Skip to main content

Why I Love Homeschooling

I've been away from home for nearly a week now. It's still in the "fun" stage, where I am revelling in my lack of responsibility for anyone other than myself and enjoying the eating and shopping opportunities that come from living in a thriving inner-city suburb. I see the family back home most days via the technological wonder of FaceTime. And I go off to work every day, with over 200 other teachers, to mark the NAPLAN writing tasks.

Teachers are funny creatures (no offence to any teachers out there, I still claim to be one myself). They kind of look "teachery" (yes, I am aware I am making up new words). Most of the teachers are retired and are doing the marking to go on a holiday. There are a few casual teachers who are after a solid few weeks work. And there's me. The ex-science/maths teacher who now homeschools her children. Cue crickets.

As a consequence, I've spent a large amount of my time during morning teas and lunchtimes explaining the why's and how's of home education to a bunch of people who are very much entrenched in the "system". It's been a bit tedious, but it clarifies things for me. I LOVE homeschooling. I love it for a lot of reasons:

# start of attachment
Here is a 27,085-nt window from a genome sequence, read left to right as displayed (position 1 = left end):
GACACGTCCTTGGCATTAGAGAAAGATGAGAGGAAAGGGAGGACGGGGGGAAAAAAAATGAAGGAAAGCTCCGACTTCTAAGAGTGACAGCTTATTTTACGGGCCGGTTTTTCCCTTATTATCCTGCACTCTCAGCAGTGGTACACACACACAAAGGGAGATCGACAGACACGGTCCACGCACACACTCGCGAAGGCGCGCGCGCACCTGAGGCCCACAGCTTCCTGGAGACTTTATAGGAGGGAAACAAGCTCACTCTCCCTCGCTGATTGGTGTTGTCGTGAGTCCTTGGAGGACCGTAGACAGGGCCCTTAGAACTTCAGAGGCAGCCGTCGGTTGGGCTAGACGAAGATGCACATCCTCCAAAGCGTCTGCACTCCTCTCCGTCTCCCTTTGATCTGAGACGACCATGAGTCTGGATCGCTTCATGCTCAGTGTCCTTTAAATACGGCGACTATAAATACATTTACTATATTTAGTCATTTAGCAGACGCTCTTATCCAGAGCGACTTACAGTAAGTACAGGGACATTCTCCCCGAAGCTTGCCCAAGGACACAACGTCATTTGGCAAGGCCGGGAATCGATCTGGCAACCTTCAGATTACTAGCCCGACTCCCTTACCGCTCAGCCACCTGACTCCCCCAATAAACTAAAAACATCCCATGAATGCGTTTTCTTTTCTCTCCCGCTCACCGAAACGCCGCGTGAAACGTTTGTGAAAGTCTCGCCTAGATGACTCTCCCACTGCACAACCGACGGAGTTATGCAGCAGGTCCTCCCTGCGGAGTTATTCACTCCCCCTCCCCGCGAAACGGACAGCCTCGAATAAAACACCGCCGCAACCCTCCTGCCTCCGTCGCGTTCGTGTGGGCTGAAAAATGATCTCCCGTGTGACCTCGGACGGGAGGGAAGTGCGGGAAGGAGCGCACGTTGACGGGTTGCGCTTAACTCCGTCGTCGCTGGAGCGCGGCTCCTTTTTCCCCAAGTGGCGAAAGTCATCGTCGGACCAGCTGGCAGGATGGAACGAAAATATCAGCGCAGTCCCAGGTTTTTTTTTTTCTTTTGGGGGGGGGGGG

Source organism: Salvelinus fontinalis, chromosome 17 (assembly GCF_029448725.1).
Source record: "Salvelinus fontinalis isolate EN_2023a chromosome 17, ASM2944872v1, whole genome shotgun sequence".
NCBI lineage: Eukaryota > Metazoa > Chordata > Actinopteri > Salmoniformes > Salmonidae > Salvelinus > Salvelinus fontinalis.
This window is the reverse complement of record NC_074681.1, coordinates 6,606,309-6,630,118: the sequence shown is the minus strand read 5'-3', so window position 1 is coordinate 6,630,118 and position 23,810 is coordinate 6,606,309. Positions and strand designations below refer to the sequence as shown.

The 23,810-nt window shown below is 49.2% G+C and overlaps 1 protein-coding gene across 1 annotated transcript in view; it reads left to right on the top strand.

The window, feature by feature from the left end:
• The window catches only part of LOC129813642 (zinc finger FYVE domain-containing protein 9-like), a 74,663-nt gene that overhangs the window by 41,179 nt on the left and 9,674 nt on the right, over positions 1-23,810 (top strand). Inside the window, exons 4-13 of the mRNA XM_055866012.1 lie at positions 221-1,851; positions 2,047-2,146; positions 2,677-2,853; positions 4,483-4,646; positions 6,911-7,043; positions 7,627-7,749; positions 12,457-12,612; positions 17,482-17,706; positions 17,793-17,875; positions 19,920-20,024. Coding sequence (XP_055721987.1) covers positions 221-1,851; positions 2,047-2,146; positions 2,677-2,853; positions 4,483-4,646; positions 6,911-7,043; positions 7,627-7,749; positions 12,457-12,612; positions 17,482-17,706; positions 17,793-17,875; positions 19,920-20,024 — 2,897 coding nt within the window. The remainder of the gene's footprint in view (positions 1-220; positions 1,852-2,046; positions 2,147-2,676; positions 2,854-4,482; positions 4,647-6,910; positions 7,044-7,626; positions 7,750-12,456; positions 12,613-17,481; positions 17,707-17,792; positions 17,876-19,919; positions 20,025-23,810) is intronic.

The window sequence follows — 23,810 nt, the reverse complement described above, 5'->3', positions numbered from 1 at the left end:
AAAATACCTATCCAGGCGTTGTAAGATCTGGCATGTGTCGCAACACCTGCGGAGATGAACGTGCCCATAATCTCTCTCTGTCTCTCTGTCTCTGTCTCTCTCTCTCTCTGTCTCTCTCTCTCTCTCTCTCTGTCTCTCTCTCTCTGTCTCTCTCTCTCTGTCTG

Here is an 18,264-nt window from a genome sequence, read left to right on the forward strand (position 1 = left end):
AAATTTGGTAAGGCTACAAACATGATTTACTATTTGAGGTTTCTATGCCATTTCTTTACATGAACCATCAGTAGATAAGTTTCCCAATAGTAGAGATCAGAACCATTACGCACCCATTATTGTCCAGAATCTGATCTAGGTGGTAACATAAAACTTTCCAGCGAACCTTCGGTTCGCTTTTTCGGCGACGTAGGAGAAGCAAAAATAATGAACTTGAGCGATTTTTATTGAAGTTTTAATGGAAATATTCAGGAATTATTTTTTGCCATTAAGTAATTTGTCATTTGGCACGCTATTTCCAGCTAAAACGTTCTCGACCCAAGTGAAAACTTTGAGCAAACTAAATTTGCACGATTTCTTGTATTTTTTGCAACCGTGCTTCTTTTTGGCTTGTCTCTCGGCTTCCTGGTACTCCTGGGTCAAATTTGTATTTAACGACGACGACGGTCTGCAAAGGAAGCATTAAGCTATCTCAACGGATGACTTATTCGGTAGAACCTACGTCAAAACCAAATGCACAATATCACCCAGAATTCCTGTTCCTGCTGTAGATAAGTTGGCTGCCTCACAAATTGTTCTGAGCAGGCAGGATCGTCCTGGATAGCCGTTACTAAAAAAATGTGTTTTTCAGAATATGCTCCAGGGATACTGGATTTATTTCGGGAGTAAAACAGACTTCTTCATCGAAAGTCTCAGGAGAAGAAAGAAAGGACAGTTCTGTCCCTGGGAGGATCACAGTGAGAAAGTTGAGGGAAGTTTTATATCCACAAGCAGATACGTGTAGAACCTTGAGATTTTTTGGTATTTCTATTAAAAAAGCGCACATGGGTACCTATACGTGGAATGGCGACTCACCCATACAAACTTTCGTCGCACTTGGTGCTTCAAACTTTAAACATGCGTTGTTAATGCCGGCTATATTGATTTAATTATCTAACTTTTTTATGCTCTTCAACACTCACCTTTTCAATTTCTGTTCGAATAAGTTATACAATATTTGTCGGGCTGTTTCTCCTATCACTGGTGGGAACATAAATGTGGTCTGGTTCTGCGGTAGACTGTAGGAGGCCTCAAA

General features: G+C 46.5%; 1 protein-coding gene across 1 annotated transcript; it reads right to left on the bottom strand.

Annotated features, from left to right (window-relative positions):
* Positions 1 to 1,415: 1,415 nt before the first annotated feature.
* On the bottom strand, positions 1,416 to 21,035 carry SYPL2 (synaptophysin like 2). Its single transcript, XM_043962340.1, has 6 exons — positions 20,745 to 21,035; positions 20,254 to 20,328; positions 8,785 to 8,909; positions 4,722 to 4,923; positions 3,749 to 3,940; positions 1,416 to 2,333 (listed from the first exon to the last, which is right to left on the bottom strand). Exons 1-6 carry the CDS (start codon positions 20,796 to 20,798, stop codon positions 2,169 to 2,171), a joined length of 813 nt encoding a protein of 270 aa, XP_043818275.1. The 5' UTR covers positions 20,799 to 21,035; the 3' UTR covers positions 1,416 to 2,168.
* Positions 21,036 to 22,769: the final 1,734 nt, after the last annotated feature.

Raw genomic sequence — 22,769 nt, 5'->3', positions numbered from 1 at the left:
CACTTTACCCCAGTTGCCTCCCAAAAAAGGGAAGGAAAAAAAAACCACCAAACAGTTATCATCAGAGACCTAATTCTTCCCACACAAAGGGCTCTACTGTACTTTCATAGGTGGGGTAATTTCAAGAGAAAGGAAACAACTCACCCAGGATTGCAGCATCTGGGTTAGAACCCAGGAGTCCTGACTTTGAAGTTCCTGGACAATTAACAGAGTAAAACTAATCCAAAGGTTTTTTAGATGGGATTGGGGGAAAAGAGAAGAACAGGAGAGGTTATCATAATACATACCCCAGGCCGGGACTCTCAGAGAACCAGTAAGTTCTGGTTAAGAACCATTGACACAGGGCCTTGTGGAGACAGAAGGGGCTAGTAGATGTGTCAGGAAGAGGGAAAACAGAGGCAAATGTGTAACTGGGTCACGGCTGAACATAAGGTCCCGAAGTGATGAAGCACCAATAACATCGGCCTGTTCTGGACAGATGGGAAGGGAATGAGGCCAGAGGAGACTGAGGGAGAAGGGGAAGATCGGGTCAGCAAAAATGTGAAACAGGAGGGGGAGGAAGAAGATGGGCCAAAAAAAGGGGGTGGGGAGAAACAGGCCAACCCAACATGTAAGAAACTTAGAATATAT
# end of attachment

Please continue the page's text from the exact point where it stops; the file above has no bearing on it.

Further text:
• I am responsible for my children's education. I decide what, when and how we will do things (with the kid's input, which is even cooler). Sure, I have to match that up with state curriculum, and sure, I do things that if I truly had my way, I wouldn't bother with, but by and large, I decide. 
  • Real life learning! So much comes up in everyday life and we can discuss it. Add in wide reading and we already have a fabulous education, before you even get to worksheets, textbooks or curriculum materials.
  • Opportunity to discuss things as they come up. You can't do that with 30 kids in your class, but with one or two - oh, the conversations we can have!!
  • Correction, explanation, encouragement can occur when the kids need it most - as we go. They don't have to sit with their hand up, waiting for the teacher to notice them (well, not very often!). We do our work together and the feedback is instantaneous, constructive and done with love, not red pen.
  • Truly individualised curriculum. Important for all kids, but especially for gifted kids. Compaction, grade-skipping, subject acceleration, telescoping, mentoring, extension, enrichment, early admission to tertiary studies and concurrent enrolment are all very easy to achieve, and I don't have negotiate any of it with anyone.
  • Learning way cool stuff (like grammar!) - literature studies, quantum mechanics, Fibonacci numbers, computer programming - so much stuff to learn, so little time!